Friday, August 20, 2010

Is it wrong to exploit the accent?

I’ve survived another trip, and the anxiety levels are decreasing slightly. As the list of things I’m not sure if I can do decreases and I relax a little more (for the most part of the day) everything fits into place better too. Being less exhausted before you start helps of course, and I seem to be getting a bit of my intelligence back now there’s room in my head for things other than blind panic. When the directions on my trip plan didn’t coincide with either the road signs or what Betsy wanted me to do (that voice on the gps has to have a name) what went through my head was “Ah, the directions must be from Southbound, not North and she’s trying to route me on a divided highway” which is a generally more helpful thought than “OMG OMG OMG I’m going to get lost!”

I have now approached and crossed the border at both of our usual crossing points enough times that I have lost the need to panic about diversions, paperwork and traffic. There are five main highway routes in and out of Detroit and I have found each of them from the Bridge without incident, and conversely found the Bridge from each coming the other way. Which means that the inevitable wait in a queue of other trucks to be processed has become a little rest, time to look around and think about the world, instead of time to be thinking “OMG OMG OMG, what have I forgotten?”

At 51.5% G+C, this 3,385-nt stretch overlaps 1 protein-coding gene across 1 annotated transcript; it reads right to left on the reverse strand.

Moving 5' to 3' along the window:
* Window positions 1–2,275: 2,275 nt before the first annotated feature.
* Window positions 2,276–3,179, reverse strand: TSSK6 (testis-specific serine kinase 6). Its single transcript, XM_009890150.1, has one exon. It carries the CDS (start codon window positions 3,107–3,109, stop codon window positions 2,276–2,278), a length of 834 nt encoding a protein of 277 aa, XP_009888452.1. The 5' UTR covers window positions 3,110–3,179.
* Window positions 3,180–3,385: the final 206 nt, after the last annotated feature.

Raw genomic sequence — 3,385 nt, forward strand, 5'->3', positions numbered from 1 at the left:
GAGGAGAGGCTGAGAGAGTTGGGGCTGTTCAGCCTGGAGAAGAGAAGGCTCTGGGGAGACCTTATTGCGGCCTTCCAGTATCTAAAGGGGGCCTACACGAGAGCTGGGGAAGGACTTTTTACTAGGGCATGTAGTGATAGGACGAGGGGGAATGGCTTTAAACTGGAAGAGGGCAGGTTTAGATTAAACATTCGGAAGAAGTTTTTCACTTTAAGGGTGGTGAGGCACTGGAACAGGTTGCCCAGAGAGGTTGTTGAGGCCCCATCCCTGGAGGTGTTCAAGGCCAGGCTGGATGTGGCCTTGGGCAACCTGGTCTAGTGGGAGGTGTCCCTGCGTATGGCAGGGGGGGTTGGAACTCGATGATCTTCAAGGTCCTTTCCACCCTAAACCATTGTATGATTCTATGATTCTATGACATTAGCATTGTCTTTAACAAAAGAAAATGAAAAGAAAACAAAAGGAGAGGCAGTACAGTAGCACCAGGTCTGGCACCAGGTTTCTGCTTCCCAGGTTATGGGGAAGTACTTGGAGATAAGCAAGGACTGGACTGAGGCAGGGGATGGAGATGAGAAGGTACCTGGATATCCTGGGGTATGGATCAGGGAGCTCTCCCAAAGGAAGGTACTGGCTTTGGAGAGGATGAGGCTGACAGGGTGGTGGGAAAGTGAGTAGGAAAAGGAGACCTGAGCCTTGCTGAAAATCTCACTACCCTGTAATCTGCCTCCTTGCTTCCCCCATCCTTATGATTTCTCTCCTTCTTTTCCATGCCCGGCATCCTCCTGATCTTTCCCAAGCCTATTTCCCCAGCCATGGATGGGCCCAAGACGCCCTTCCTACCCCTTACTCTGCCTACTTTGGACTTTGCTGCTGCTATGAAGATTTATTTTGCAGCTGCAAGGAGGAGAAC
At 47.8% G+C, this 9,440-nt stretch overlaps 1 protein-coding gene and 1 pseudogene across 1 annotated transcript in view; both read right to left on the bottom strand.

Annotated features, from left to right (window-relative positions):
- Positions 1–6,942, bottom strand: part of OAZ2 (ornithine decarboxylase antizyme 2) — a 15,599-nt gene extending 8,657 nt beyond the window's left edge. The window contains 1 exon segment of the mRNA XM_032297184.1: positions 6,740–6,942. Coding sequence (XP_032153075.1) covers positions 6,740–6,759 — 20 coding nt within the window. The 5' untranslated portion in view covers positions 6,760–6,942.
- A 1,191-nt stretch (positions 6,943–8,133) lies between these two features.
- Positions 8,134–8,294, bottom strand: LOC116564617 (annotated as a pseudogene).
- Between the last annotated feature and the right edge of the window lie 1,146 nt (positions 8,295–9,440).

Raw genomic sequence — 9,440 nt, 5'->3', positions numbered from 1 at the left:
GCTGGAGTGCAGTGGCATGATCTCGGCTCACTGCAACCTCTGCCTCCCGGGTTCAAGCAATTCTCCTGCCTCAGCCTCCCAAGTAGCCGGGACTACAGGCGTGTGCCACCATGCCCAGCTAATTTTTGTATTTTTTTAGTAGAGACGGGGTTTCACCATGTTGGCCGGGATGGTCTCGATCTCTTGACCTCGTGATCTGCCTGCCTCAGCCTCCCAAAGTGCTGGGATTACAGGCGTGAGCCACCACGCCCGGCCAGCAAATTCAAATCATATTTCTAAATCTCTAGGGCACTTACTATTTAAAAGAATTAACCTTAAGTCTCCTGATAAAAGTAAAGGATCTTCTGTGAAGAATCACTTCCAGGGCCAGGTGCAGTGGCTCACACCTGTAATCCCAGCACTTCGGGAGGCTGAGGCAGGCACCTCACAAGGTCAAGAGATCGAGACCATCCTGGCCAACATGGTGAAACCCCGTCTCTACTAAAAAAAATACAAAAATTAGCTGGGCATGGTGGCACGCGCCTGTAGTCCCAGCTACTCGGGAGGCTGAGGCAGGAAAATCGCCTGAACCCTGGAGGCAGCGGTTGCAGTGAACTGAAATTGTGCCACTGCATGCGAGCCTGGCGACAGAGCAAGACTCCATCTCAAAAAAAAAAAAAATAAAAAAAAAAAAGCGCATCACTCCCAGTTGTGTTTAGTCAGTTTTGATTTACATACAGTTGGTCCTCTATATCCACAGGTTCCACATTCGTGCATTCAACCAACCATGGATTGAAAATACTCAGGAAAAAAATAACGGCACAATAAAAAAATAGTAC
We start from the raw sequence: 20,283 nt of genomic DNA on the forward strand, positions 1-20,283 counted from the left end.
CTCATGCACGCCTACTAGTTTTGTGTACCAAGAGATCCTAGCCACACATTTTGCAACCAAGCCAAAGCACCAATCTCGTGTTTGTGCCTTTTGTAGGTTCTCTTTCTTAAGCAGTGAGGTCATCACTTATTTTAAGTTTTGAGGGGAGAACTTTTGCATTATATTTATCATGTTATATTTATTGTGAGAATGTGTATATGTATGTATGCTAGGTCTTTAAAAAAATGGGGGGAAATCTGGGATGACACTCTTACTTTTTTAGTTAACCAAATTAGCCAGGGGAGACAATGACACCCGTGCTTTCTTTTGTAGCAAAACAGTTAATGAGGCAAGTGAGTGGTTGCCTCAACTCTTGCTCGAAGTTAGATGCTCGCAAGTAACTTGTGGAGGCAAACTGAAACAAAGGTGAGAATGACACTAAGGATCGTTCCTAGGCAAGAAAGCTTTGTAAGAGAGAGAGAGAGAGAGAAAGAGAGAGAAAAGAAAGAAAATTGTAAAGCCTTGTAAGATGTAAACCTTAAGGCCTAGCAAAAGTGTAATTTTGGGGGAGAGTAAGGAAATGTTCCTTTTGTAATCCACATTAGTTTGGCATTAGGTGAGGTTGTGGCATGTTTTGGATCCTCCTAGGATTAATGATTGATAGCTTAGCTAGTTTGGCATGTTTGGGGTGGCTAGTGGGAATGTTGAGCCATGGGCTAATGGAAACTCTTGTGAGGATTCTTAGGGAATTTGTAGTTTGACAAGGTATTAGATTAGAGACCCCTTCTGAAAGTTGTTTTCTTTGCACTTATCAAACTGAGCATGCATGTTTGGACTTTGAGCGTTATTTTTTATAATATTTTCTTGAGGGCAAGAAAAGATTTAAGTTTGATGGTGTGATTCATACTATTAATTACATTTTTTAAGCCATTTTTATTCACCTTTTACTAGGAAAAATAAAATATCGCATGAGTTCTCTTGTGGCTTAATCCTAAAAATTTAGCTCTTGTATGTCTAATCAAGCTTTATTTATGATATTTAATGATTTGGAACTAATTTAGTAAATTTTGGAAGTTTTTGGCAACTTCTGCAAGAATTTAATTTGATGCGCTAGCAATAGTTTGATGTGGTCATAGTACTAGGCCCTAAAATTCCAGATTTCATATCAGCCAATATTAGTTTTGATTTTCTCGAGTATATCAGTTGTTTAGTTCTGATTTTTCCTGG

There are 7 or 8 commercial lanes usually open at the Windsor-Detroit border. That’s the crossing point that Michael Moore used in Bowling for Columbine, to see why people didn’t shoot each other so much in Canada. Windsor is a sleepy little town with one road leading to the bridge and lots of traffic lights and shopping plazas along the way. Detroit is, well, Detroit, with a tangle of Interstate connections, loads of construction work and diversions through deserted industrial wasteland; and panhandlers on every corner. The contrast is quite striking now that I’ve calmed down enough to look at it. The traffic is fairly manic, which unnerved me at first but I am learning now that the traffic is also used to masses of trucks, so has a pretty good idea of what you are going to need to do and how much space it takes up.